If the West needs a bridge to the 'moderates' inside Isis, maybe we could have done with Osama bin Laden staying alive after all

Could have done with Osama bin Laden staying alive?

Robert Fisk on the Fountainheads of World Evil in 2011 - and 2015
New exhibition celebrates the evolution of swimwear

Evolution of swimwear

From bathing dresses in the twenties to modern bikinis
Sun, sex and an anthropological study: One British academic's summer of hell in Magaluf

Sun, sex and an anthropological study

One academic’s summer of hell in Magaluf
From Shakespeare to Rising Damp... to Vicious

Frances de la Tour's 50-year triumph

'Rising Damp' brought De la Tour such recognition that she could be forgiven if she'd never been able to move on. But at 70, she continues to flourish - and to beguile
'That Whitsun, I was late getting away...'

Ian McMillan on the Whitsun Weddings

This weekend is Whitsun, and while the festival may no longer resonate, Larkin's best-loved poem, lives on - along with the train journey at the heart of it
Kathryn Williams explores the works and influences of Sylvia Plath in a new light

Songs from the bell jar

Kathryn Williams explores the works and influences of Sylvia Plath
How one man's day in high heels showed him that Cannes must change its 'no flats' policy

One man's day in high heels

...showed him that Cannes must change its 'flats' policy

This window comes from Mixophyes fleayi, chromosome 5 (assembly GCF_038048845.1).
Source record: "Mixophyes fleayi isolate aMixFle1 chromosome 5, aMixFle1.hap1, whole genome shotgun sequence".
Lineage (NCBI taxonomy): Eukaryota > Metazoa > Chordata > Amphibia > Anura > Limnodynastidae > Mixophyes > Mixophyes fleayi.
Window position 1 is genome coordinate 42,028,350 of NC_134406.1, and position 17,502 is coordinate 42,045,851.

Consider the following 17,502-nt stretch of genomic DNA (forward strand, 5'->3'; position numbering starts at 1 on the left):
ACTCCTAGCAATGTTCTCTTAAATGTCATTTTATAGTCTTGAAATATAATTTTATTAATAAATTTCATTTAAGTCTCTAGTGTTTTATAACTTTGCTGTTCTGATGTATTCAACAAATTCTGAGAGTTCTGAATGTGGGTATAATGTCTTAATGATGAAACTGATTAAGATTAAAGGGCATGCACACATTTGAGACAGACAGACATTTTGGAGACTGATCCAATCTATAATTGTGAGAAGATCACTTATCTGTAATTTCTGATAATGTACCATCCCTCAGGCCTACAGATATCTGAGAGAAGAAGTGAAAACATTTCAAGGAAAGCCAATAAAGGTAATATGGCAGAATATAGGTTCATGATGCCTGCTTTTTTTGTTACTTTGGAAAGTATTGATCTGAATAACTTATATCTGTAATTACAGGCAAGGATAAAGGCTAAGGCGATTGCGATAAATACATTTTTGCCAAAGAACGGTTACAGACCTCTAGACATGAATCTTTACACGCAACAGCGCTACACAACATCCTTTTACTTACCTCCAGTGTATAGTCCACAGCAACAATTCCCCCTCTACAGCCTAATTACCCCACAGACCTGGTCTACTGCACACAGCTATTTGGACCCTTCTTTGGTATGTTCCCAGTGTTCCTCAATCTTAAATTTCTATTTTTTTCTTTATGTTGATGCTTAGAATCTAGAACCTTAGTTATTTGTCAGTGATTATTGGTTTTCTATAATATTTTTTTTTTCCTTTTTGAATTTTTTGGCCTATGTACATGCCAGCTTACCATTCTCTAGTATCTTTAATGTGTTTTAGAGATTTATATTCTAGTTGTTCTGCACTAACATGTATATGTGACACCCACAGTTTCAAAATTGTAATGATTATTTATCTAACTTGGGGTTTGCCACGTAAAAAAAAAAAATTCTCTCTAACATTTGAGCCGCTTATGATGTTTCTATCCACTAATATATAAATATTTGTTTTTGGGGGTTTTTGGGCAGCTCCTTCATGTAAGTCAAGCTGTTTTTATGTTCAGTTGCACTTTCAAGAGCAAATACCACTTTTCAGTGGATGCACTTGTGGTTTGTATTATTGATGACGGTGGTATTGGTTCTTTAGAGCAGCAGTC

Is a quiet crusade to reform executive pay bearing fruit?

Is a quiet crusade to reform executive pay bearing fruit?

Dominic Rossi of Fidelity says his pressure on business to control rewards is working. But why aren’t other fund managers helping?
The King David Hotel gives precious work to Palestinians - unless peace talks are on

King David Hotel: Palestinians not included

The King David is special to Jerusalem. Nick Kochan checked in and discovered it has some special arrangements, too
More people moving from Australia to New Zealand than in the other direction for first time in 24 years

End of the Aussie brain drain

More people moving from Australia to New Zealand than in the other direction for first time in 24 years
Meditation is touted as a cure for mental instability but can it actually be bad for you?

Can meditation be bad for you?

Researching a mass murder, Dr Miguel Farias discovered that, far from bringing inner peace, meditation can leave devotees in pieces
Eurovision 2015: Australians will be cheering on their first-ever entrant this Saturday

Australia's first-ever Eurovision entrant

Australia, a nation of kitsch-worshippers, has always loved the Eurovision Song Contest. Maggie Alderson says it'll fit in fine